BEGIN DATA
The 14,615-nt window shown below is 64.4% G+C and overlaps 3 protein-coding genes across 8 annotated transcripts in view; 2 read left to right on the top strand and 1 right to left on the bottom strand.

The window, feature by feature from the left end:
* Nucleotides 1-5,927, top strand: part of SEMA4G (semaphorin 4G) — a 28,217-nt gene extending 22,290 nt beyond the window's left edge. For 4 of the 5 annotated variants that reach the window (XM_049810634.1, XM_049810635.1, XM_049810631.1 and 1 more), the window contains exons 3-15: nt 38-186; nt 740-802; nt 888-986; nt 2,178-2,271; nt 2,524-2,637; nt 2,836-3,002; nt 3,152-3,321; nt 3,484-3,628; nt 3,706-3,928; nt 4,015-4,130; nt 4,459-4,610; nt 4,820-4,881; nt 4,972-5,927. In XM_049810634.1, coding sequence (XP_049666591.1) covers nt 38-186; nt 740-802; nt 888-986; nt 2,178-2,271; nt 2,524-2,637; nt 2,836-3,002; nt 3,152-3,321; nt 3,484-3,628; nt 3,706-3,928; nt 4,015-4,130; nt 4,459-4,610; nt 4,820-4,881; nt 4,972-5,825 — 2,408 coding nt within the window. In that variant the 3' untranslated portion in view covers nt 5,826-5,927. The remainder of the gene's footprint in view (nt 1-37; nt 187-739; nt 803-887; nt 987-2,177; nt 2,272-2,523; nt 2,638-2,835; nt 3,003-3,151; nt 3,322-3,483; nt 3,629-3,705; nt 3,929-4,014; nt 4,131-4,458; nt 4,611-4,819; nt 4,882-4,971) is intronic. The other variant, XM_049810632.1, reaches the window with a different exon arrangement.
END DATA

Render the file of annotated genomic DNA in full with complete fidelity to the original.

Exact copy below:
The 14,615-nt window shown below is 64.4% G+C and overlaps 3 protein-coding genes across 8 annotated transcripts in view; 2 read left to right on the top strand and 1 right to left on the bottom strand.

The window, feature by feature from the left end:
* Nucleotides 1-5,927, top strand: part of SEMA4G (semaphorin 4G) — a 28,217-nt gene extending 22,290 nt beyond the window's left edge. For 4 of the 5 annotated variants that reach the window (XM_049810634.1, XM_049810635.1, XM_049810631.1 and 1 more), the window contains exons 3-15: nt 38-186; nt 740-802; nt 888-986; nt 2,178-2,271; nt 2,524-2,637; nt 2,836-3,002; nt 3,152-3,321; nt 3,484-3,628; nt 3,706-3,928; nt 4,015-4,130; nt 4,459-4,610; nt 4,820-4,881; nt 4,972-5,927. In XM_049810634.1, coding sequence (XP_049666591.1) covers nt 38-186; nt 740-802; nt 888-986; nt 2,178-2,271; nt 2,524-2,637; nt 2,836-3,002; nt 3,152-3,321; nt 3,484-3,628; nt 3,706-3,928; nt 4,015-4,130; nt 4,459-4,610; nt 4,820-4,881; nt 4,972-5,825 — 2,408 coding nt within the window. In that variant the 3' untranslated portion in view covers nt 5,826-5,927. The remainder of the gene's footprint in view (nt 1-37; nt 187-739; nt 803-887; nt 987-2,177; nt 2,272-2,523; nt 2,638-2,835; nt 3,003-3,151; nt 3,322-3,483; nt 3,629-3,705; nt 3,929-4,014; nt 4,131-4,458; nt 4,611-4,819; nt 4,882-4,971) is intronic. The other variant, XM_049810632.1, reaches the window with a different exon arrangement.